HomePick of the DayPick of the Day: 1970 Mercury Cougar XR-7 Convertible

Pick of the Day: 1970 Mercury Cougar XR-7 Convertible

A car that checks all the boxes


There’s something cool about marching to the beat of another drummer. Why choose a red Mustang like everyone else when you can have something different, something more interesting? For that reason, this 1970 Mercury Cougar XR-7 convertible listed for sale on ClassicCars.com by a dealer in Jackson, Mississippi, is our Pick of the Day. (Click the link to view the listing)

The Mercury Cougar was introduced as a more upscale Ford Mustang. Featuring a longer wheelbase and standard V8, the Cougar was available in standard and elegant XR-7 trim levels, the latter featuring leather seating surfaces and a fancy walnut-toned dashboard with Euro-inspired switches.

With the redesigned 1969, a convertible was introduced. Styling was refined with a Buick-esque character line that clearly set the Cougar apart from other pony cars. The hidden headlights were still there, but the grille was tamer, lacking the electric shaver look of 1967-68. However, that grille returned for 1970, giving the Cougar a tougher look even though it was still very much a pussycat.

In 1970, Mercury introduced the 351 Cleveland. Standard was a two-barrel rated at 250 horsepower, but the four-barrel version was rated at 300 horsepower. If you wanted to move up from there, your only choice was the 428 Cobra Jet, though if you were open to the outrageousness of the Cougar Eliminator, you also could opt for the Boss 302.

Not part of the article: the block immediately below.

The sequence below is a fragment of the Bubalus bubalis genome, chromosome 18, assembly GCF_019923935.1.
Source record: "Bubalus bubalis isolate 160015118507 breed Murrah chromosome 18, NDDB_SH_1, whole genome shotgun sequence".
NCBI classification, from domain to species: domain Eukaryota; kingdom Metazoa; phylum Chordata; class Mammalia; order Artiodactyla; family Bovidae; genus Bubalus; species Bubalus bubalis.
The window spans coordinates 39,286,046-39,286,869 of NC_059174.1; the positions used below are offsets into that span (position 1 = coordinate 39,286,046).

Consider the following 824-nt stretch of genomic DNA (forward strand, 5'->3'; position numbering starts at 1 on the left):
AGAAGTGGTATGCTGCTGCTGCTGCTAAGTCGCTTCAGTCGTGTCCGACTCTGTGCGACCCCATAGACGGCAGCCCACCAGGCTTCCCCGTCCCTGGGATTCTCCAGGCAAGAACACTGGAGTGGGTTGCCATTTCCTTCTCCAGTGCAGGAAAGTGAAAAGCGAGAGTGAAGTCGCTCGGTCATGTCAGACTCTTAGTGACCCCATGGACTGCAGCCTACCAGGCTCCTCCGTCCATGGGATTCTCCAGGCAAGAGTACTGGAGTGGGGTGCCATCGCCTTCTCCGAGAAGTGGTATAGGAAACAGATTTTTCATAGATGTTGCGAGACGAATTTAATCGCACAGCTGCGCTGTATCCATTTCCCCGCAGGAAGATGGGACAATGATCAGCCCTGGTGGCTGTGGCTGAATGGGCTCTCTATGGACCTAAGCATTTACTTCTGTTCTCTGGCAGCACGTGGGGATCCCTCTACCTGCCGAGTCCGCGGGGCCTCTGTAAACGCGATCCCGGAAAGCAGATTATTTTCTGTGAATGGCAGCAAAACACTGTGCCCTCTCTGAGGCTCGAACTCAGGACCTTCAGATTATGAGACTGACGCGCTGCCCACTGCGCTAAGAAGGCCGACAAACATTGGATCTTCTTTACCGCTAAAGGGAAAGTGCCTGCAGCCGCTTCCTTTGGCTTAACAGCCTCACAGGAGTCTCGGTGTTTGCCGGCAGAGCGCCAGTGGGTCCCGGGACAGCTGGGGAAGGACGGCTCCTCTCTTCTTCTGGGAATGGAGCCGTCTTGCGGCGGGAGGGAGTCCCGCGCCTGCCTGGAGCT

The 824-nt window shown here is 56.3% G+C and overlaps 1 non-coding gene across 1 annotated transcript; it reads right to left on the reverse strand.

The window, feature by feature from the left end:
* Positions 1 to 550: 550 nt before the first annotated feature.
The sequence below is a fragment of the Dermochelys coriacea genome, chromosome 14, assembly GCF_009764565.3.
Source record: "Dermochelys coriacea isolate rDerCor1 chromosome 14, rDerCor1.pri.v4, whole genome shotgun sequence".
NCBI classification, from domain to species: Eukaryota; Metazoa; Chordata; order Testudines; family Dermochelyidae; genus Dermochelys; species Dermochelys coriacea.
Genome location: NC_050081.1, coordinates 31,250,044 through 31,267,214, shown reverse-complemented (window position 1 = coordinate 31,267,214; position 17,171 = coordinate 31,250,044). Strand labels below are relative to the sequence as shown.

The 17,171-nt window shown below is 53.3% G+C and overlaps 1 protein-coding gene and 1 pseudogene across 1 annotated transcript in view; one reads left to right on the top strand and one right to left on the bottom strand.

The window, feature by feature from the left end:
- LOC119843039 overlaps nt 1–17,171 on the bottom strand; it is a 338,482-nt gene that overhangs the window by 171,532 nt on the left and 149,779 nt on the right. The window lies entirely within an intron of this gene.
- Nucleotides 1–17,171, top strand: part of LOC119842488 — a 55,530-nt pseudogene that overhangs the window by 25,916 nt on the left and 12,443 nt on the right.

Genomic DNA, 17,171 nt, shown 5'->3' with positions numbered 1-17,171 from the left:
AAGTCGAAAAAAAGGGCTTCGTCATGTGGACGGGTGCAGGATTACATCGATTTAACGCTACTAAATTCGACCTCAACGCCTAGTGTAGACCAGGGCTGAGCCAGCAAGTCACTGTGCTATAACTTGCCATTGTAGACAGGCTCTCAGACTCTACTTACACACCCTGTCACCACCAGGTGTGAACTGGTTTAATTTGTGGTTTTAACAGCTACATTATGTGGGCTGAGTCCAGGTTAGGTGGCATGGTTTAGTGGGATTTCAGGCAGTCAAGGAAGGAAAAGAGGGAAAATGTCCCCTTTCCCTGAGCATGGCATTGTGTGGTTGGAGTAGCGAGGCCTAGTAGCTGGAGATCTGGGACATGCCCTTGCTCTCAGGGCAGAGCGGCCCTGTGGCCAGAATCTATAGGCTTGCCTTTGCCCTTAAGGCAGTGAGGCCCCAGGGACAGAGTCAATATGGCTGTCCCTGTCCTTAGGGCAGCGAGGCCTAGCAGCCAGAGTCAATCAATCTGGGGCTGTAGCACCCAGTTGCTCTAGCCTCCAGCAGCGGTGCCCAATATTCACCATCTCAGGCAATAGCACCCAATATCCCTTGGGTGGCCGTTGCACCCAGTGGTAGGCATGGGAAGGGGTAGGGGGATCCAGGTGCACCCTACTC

This 1970 Cougar XR-7 convertible is equipped with the 428 Cobra Jet with ram air. Unlike in 1969, all Cobra Jets were coded “Q” in the fifth character of the VIN, so ram air was an option rather than being included with a separate engine. However, what makes this Cougar different than other CJ ragtops is the color: Dark Blue (more popularly known as Presidential Blue on Fords). This was a color used in 1968-69, but not available in 1970, so the original owner spent around $100 to create a truly unique vehicle among all Cougars. Other options include power windows, air conditioning, automatic transmission, Traction-Lok rear, AM/FM radio and “styled steel” wheels.

The seller is asking $115,900 for this cat. Of the 49 XR-7 convertibles built with the 428 Cobra Jet, 37 had ram air. If this was an equivalent Mopar, they’d be asking another 100 grand. A deal? You decide!

To view this listing on ClassicCars.com, see Pick of the Day.

Diego Rosenberg
Diego Rosenberg
Lead Writer Diego Rosenberg is a native of Wilmington, Delaware and Princeton, New Jersey, giving him plenty of exposure to the charms of Carlisle and Englishtown. Though his first love is Citroen, he fell for muscle cars after being seduced by 1950s finned flyers—in fact, he’s written two books on American muscle. But please don’t think there is a strong American bias because foreign weirdness is never far from his heart. With a penchant for underground music from the 1960-70s, Diego and his family reside in the Southwest.


    • Y’know, when I was writing the story, I noticed the same thing but forgot to follow up with it. Thank you for posting this!

      I didn’t know the noses were different till I caught one at the Greenwich Concours maybe 10 years ago.


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